Fig. 1
figure 1

Progress during treatment. A 12 days after the last course of prednisone, with MSSA Staph aureus infection and poor response to steroid injection. B Improvement of skin lesions by 1 Week of TCM use including internal tea, external herbal bath and creams. C 1 month of TCM use, D 3 months of TCM use, E By 6 months, skin remained to be well controlled. No steroids or antibiotics were used during the course of TCM therapy. F Skin reveals no apparent recurrence 3 months after TCM discontinuation

Table 1 Laboratory, immunology and safety testing. Blood work was ordered by allergist prior to the TCM visit and 12 months after use of TCM

The patient received multicomponent TCM therapy of herbal bath additive, herbal creams and internal teas, described previously [4]. Within 1 week of treatment, his lesions showed signs of improvement (Fig. 1b). By 1 month of treatment, his skin lesion intensity was significantly improved; there was no oozing, erythema or excoriation, but with persistence of dryness and lichenification (Fig. 1c). His SCORAD values decreased by 79% (from 103.6 to 21.8) after 1 month of TCM and by 99% following 3–6 months of TCM (Fig. 1d, e; Additional file 1: Figure S1). Most strikingly, he showed rapid improvement in his quality of sleep within 1 week and the patient reported no itching by 2 weeks of treatment. Notably, throughout TCM treatment he did not require use of oral or topical steroids. His total serum IgE decreased 75% (from 19,000 to 4630 kIU/L) by 12 months (Table 1). Absolute eosinophil counts decreased by 60% (from 1 to 0.427 × 103 cells/µL). Liver and kidney function tests remained within normal range (Table 1). His skin remained well-controlled while on maintenance of TCM regimen, and by 17 months of TCM he was able to taper and discontinue the TCM regimen without any flare-up. His skin continued to be well controlled at least 3 months after discontinuation of TCM (Fig. 1f). He even experienced improvement of documented anaphylactic food allergies, including reintroduction of wheat and soy at 6 months post TCM, and successfully passing a milk challenge in 2019, 1 year after completing TCM therapy.

In summary, we present a case of steroid withdrawal syndrome treated with multicomponent TCM in a 7-year-old child with chronic eczema since infancy. In our case, his allergist, dermatologist, and the local Children’s hospital emergency care physicians ruled out hyper IgE syndrome, a genetic disorder with STAT3 mutation, because the patient did not have characteristic facial and dental abnormalities or recurrent lung infections associated with this syndrome. [5, 6] Instead, it is believed that the isolated hyper serum IgE seen on laboratory studies was due to his chronic and severe eczema and overuse of steroids, or steroid withdrawal. As supportive evidence, his IgE was markedly reduced after TCM therapy at the 1-year mark when his skin lesions have markedly improved, whereas syndromic hyper IgE would not resolve with therapy.

We demonstrated multicomponent-TCM therapy markedly improved his skin lesions, sleep disturbance, pruritus, hyper-serum IgE and peripheral blood eosinophil count. The mechanisms might be due to multiple compounds that target on multiple mechanisms related to eczema pathology. Several of the herbs used in this case study have known immunologic effects. The active component of Radix arnebiae is shikonin, which has been shown to reduce TGF-β-induced collagen production in scar-derived fibroblasts [7]. Radix glycyrrhizae has been shown to inhibit LPS induced NF-κB activation, a key player in AD disease pathology [8], and its compound 7,4 dihydroxyflavone reduces eotaxin-production and Th2 cytokines [9]. Kochia scopariae-derived oleanolic acid demonstrated antibiotic properties against Listeria monocytogenes [10]. Flos lonicerae has antibacterial action against Staphlococcus aureus, streptocococci, and Salmonella typhi, and exhibits an anti-inflammatory and hepatic cell protective effect [11]. In this case study the mechanisms of action were not studied. However, the multicomponent herbal approach allows for utilization of the anti-inflammatory and anti-microbial properties of these key herbs. In vitro studies have shown that the herbal internal tea used for this patient has anti-IgE, eotaxin and TNF-α effects (data not shown). Previous studies showed it inhibited Th2 cytokine IL-4 production [4]. This report, like any retrospective case report, is limited by recall bias and the fact it represents a single case. However, multicomponent TCM therapy has been reproducible in other patients with steroid withdrawal syndrome. More studies, in particular prospective studies, are needed to investigate the combined effects of the components of TCM for eczema. Large studies are needed to confirm the efficacy of multicomponent TCM for steroid-withdrawal associated severe eczema.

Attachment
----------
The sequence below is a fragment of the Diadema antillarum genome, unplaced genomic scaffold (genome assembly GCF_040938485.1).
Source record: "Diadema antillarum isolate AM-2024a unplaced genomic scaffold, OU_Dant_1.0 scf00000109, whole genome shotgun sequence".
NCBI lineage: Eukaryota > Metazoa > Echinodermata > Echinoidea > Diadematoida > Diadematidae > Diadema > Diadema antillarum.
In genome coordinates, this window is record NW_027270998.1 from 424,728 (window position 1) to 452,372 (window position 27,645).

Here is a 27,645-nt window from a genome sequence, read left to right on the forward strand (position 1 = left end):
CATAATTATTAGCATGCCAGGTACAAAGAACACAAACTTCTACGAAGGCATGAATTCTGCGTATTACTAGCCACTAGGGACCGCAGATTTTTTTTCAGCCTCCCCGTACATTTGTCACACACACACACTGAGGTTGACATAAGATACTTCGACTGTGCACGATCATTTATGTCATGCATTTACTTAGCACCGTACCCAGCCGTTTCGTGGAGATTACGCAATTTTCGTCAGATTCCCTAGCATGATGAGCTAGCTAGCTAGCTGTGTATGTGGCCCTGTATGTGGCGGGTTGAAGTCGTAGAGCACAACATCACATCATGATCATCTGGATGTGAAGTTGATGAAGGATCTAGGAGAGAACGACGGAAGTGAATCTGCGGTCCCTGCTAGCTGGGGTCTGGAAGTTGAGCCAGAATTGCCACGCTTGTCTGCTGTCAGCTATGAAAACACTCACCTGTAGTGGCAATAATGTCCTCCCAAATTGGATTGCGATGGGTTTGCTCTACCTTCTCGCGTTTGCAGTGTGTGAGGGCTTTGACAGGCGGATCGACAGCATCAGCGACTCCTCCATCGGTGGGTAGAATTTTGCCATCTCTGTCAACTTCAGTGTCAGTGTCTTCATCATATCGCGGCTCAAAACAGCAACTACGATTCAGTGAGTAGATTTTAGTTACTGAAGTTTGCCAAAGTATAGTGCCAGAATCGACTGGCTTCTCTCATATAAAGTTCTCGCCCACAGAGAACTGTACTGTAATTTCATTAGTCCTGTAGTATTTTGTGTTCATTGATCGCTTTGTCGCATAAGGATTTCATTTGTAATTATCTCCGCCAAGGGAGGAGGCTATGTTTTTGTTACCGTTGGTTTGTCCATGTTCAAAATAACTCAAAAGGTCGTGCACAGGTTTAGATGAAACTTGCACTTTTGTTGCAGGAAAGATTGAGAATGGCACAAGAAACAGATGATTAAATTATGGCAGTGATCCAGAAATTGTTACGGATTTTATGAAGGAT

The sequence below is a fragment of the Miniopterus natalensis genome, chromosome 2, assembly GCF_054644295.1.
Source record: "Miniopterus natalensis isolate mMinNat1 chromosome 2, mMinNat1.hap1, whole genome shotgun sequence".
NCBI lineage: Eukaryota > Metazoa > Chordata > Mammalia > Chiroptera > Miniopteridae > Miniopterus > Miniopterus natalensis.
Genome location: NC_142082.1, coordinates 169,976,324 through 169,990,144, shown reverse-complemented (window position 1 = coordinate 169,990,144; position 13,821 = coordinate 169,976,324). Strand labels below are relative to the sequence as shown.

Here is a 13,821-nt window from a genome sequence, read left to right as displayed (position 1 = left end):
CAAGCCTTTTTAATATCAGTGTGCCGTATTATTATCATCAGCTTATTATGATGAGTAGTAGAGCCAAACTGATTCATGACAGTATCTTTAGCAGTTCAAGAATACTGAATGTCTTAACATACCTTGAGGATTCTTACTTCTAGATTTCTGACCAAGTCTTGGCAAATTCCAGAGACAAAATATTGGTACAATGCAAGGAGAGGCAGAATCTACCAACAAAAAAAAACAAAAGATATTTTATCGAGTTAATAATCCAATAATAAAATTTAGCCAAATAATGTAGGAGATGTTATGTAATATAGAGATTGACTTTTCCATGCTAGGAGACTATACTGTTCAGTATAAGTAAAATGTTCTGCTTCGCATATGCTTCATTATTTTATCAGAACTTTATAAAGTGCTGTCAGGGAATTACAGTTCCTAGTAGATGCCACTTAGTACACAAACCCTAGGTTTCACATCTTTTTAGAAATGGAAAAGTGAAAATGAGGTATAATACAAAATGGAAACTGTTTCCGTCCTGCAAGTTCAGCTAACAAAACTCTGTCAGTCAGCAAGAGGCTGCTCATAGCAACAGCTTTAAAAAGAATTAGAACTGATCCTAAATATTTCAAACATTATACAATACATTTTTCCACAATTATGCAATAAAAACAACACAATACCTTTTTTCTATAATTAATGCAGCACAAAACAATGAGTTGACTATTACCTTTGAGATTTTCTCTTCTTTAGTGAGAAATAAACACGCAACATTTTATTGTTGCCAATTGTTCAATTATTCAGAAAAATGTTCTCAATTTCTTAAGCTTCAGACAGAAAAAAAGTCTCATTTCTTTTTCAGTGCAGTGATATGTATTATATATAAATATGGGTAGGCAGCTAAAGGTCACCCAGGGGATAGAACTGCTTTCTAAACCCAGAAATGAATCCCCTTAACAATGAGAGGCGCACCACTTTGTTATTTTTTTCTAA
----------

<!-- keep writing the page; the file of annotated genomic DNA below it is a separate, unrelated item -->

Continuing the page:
Availability of data and materials

The data referenced in this study is available in this published article: Improvement of skin lesions and life quality in moderate-to-severe eczema patients by combined TCM therapy by Thanik E, Wisniewski JA, Nowak-Wegrzyn A, Sampson H, Li XM.


  1. Montes-Torres A, Llamas-Velasco M, Pérez-Plaza A, Solano-López G, Sánchez-Pérez J. Biological treatments in atopic dermatitis. J Clin Med. 2015;4(4):593–613.

    Article  CAS  PubMed  PubMed Central  Google Scholar 

  2. Hajar T, Leshem YA, Hanifin JM, et al. A systematic review of topical corticosteroid withdrawal (“steroid addiction”) in patients with atopic dermatitis and other dermatoses. J Am Acad Dermatol. 2015;72(3):541-9.e2.

    Article  CAS  PubMed  Google Scholar 

  3. Shi ZF, Song TB, Xie J, Yan YQ, Du YP. The traditional Chinese medicine and relevant treatment for the efficacy and safety of atopic dermatitis: a systematic review and meta-analysis of randomized controlled trials. Evid Based Complement Alternat Med. 2017;2017:6026434.

    Article  PubMed  PubMed Central  Google Scholar